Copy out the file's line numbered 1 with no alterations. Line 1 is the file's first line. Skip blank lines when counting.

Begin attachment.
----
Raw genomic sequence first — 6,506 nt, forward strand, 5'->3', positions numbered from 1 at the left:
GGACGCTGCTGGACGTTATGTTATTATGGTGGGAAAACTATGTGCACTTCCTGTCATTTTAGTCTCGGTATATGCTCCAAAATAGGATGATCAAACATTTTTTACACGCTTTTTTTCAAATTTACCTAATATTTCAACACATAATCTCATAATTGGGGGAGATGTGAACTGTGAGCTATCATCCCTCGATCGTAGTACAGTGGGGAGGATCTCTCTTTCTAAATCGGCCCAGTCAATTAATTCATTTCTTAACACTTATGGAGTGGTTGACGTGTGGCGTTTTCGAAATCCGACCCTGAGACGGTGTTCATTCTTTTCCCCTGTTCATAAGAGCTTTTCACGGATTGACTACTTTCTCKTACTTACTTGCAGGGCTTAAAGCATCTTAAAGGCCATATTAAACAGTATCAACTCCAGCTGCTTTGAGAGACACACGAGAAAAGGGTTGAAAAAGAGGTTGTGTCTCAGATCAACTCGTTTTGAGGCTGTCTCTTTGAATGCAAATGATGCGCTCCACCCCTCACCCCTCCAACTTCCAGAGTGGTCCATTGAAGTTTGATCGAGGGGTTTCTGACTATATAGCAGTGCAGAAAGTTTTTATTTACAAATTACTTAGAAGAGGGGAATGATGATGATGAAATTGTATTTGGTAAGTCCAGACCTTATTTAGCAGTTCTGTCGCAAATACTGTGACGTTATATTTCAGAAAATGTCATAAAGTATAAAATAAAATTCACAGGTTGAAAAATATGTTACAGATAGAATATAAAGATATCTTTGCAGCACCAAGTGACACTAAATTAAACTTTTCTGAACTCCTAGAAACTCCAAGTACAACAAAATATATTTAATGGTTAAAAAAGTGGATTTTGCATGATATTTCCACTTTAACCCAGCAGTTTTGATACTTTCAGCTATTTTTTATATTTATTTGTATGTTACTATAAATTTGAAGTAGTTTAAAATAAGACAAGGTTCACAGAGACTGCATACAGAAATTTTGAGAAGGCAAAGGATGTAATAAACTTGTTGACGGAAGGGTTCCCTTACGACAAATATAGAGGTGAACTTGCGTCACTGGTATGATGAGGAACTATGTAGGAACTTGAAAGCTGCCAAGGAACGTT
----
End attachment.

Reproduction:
Raw genomic sequence first — 6,506 nt, forward strand, 5'->3', positions numbered from 1 at the left: